Canada slaps new sanctions on Russia after Putin annexes Ukrainian regions

WATCH: Canadian Foreign Affairs Minister Mélanie Joly announced new sanctions on Russian officials and elites Friday, after President Vladimir Putin formally annexed four regions of Ukraine. Forty-three Russian oligarchs, financial elites and their family members, and 35 Russia-backed senior officials in the regions of Donetsk, Luhansk, Kherson and Zaporizhzhia are now subject to Canadian sanctions.

Canada slapped new sanctions on Russian officials and elites Friday after President Vladimir Putin formally annexed four regions of Ukraine.

Forty-three Russian oligarchs, financial elites and their family members, and 35 Russia-backed senior officials in Donetsk, Luhansk, Kherson and Zaporizhzhia, are now subject to Canadian sanctions.

Read more:

Russia claims 4 ‘new regions’ as Putin declares annexation in parts of Ukraine

The four regions were illegally annexed by Russia earlier in the day after Putin signed documents during a ceremony at the Kremlin.

The annexation comes after voting was held in the four occupied regions from Sept. 23-27. Pro-Moscow officials claimed Tuesday that 93 per cent of the ballots cast in the Zaporizhzhia region supported annexation, as did 87 per cent in the Kherson region, 98 per cent in the Luhansk region and 99 per cent in Donetsk. Many Western leaders denounced the legitimacy of the votes.

“These individuals and entity are complicit in President Putin’s desperate attempt to undermine the principles of state sovereignty, and share responsibility for the ongoing senseless bloodshed throughout Ukraine,” Ottawa said in a news release Friday.

“Building on similar measures Canada has already imposed on the regions of Donetsk and Luhansk, certain business dealings in or with the Russian occupied areas of the Kherson and Zaporizhzhia regions, including investing and exporting, are henceforth prohibited.”

Putin’s proclamation of Russian rule over 15 per cent of Ukraine – the biggest annexation in Europe since the Second World War – has been firmly rejected by the West. It comes as Russian forces have faced setbacks on the battlefield, with one of the worst so far looming even as Putin made the official announcement.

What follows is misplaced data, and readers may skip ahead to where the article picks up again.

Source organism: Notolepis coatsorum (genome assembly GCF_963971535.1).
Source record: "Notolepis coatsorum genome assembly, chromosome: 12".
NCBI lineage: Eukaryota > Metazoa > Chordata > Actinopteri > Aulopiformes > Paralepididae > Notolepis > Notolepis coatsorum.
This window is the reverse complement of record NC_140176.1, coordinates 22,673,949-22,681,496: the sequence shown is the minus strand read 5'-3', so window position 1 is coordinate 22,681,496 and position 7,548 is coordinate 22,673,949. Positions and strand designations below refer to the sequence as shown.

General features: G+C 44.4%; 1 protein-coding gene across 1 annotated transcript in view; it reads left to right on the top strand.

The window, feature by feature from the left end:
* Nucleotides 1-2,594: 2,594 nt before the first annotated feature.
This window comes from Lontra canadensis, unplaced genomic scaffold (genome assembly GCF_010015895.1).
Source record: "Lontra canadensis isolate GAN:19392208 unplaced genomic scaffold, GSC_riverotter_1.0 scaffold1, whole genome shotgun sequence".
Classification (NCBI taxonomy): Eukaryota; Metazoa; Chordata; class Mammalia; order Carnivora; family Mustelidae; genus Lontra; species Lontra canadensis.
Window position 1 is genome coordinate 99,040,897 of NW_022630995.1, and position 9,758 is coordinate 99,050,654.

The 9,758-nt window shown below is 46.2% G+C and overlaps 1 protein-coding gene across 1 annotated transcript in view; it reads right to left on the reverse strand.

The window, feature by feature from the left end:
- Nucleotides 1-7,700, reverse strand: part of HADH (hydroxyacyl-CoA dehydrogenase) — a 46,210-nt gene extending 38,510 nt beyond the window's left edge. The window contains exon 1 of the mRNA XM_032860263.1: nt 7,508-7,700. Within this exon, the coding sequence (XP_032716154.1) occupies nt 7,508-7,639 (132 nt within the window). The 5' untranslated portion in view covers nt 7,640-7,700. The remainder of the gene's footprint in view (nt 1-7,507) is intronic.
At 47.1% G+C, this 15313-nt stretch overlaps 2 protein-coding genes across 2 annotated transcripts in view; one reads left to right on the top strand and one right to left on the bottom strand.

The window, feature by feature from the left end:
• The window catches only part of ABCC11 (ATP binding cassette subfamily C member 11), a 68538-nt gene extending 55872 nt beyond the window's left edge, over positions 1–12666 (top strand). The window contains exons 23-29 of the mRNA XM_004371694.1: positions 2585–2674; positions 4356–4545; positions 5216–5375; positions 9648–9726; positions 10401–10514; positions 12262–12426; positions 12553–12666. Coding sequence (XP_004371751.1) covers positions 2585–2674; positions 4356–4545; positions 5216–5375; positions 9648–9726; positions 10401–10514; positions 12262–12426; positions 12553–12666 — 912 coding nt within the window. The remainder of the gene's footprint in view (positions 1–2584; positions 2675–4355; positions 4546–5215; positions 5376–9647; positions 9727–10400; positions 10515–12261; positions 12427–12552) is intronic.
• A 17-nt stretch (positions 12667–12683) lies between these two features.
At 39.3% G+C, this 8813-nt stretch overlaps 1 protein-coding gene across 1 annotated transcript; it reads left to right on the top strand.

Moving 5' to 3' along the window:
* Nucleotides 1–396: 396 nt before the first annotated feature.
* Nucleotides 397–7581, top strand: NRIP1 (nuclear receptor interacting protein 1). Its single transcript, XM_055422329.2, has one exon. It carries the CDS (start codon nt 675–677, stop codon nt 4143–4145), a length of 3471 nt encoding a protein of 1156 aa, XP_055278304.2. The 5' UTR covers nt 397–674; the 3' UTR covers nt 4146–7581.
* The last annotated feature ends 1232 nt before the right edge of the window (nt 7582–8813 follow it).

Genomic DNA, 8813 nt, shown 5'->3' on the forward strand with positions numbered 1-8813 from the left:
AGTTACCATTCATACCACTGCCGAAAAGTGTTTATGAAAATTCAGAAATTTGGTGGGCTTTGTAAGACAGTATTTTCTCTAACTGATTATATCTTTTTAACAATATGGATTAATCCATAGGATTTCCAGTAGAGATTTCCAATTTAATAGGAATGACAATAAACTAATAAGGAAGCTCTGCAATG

Pro-Russian officials acknowledged that Russian troops were on the verge of encirclement in Lyman, their main garrison in the north of Donetsk province. Defeat there could open the way for Ukraine to recapture swathes of the territory that Putin has now declared to be part of Russia.

Earlier in the week, Prime Minister Justin Trudeau said “stronger sanctions” were coming amid Moscow’s move.

In Friday’s news release, Ottawa said Putin’s annexation has “no legitimacy.”

“His egregious violations of international law are based on the imperial notion that his regime can redraw the map as it pleases,” the federal government said.

“The vote in Russia’s Federal Assembly to integrate Ukraine’s territories is an attempt to formalize President Putin’s conquest through political theatre. This sham process will not alter Canada’s position. Borders will not change. Ukraine’s territory will remain Ukraine’s.”

Canada’s allies also levied new sanctions on Russia Friday. The United States imposed sanctions on 14 people in Russia’s military-industrial complex, two leaders of the country’s central bank, family members of top officials and 278 members of Russia’s legislature “for enabling Russia’s sham referenda and attempt to annex sovereign Ukrainian territory.”

The United Kingdom sanctioned Russia’s Central Bank Governor Elvira Nabiullina, imposing an asset freeze and travel ban. Britain also imposed new services and goods export bans, targeted at “vulnerable sectors of the Russian economy.”

Read more:

Ukraine applying for NATO membership in wake of Russian annexation

In response to Russia’s annexation, Ukraine announced it was formally submitting an application to join the NATO military alliance, which has supported Kyiv with weapons throughout the seven-month-long war.

Since the Feb. 24 invasion began, Canada has slapped sanctions on 1,400 additional individuals and entities from and in Russia, Ukraine and Belarus. Before then, Ottawa had imposed penalties on more than 1,800 individuals and entities since 2014, when Russia annexed Ukraine’s Crimea region.

— with files from Reuters

© 2022 Global News, a division of Corus Entertainment Inc.

You May Also Like

Top Stories